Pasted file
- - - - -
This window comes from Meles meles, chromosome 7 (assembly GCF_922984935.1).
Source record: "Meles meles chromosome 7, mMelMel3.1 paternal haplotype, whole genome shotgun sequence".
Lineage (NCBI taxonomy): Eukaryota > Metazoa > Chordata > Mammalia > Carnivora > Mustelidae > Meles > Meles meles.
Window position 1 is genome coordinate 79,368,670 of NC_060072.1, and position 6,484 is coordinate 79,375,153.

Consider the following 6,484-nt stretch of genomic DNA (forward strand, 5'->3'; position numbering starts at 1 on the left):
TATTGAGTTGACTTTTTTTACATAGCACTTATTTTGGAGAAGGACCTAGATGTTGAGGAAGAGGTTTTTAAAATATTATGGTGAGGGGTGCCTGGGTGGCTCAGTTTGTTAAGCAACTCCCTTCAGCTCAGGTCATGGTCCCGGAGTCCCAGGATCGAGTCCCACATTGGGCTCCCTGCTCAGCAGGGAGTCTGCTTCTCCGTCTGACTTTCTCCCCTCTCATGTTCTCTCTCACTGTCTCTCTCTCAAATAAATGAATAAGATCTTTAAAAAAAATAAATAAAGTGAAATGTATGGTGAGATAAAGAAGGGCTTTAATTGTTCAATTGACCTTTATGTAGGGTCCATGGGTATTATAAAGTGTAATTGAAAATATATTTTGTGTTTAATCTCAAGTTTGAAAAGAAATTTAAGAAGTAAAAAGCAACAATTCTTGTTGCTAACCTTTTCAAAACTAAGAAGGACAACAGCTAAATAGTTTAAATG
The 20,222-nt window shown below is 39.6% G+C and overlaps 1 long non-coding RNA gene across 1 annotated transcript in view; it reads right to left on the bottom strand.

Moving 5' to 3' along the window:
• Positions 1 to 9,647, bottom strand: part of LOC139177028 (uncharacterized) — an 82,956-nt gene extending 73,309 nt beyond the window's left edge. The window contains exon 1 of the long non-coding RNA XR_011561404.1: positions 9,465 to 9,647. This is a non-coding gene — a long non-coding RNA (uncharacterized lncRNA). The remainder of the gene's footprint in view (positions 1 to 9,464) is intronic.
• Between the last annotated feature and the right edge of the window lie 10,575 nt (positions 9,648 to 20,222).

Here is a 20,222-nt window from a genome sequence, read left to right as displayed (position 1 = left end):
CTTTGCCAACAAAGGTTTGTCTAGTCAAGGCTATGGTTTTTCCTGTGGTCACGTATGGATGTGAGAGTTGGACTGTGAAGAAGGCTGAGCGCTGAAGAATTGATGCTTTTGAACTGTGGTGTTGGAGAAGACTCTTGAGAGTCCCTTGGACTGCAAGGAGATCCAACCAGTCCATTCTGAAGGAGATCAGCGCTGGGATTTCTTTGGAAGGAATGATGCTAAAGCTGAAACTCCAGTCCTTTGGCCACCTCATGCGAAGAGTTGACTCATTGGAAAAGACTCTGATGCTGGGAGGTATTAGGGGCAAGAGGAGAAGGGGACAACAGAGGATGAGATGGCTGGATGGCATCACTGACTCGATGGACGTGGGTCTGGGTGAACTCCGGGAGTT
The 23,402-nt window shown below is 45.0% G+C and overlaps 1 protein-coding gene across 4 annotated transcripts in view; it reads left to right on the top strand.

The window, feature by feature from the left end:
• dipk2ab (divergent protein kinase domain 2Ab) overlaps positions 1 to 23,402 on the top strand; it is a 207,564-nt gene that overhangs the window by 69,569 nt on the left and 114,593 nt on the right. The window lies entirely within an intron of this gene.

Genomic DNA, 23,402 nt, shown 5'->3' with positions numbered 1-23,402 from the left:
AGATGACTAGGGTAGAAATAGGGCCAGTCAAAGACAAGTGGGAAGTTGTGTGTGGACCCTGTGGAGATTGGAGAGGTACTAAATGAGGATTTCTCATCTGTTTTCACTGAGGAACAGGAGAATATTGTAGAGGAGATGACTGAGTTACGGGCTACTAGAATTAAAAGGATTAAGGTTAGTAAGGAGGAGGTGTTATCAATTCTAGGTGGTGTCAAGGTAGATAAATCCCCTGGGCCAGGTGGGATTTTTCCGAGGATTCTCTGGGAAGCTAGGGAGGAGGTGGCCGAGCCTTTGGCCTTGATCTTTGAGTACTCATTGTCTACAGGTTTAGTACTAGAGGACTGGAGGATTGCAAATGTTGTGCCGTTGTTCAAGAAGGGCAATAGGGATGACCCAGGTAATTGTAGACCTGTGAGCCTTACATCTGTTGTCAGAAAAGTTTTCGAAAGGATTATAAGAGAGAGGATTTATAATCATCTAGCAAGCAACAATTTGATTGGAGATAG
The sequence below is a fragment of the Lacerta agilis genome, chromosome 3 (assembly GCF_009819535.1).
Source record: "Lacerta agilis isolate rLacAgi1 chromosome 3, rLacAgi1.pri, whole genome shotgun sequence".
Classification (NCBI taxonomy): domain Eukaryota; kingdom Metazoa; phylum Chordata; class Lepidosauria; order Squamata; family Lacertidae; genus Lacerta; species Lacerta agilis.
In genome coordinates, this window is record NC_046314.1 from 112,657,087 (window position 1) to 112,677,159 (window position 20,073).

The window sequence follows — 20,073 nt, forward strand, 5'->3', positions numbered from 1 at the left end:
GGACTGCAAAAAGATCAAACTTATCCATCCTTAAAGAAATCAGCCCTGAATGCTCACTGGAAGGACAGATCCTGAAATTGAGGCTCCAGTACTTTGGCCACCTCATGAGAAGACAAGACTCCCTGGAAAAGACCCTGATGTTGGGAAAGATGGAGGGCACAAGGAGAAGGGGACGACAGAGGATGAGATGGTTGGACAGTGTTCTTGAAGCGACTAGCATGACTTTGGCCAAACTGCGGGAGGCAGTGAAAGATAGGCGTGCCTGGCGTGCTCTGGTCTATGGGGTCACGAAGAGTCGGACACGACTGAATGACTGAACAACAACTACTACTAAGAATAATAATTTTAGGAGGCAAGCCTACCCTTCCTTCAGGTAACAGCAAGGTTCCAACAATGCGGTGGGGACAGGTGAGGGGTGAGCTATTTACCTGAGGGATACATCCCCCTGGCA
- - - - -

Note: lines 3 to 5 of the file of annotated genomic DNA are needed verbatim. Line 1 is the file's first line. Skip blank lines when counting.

Lineage (NCBI taxonomy): Eukaryota > Metazoa > Chordata > Mammalia > Carnivora > Mustelidae > Meles > Meles meles.
Window position 1 is genome coordinate 79,368,670 of NC_060072.1, and position 6,484 is coordinate 79,375,153.

Consider the following 6,484-nt stretch of genomic DNA (forward strand, 5'->3'; position numbering starts at 1 on the left):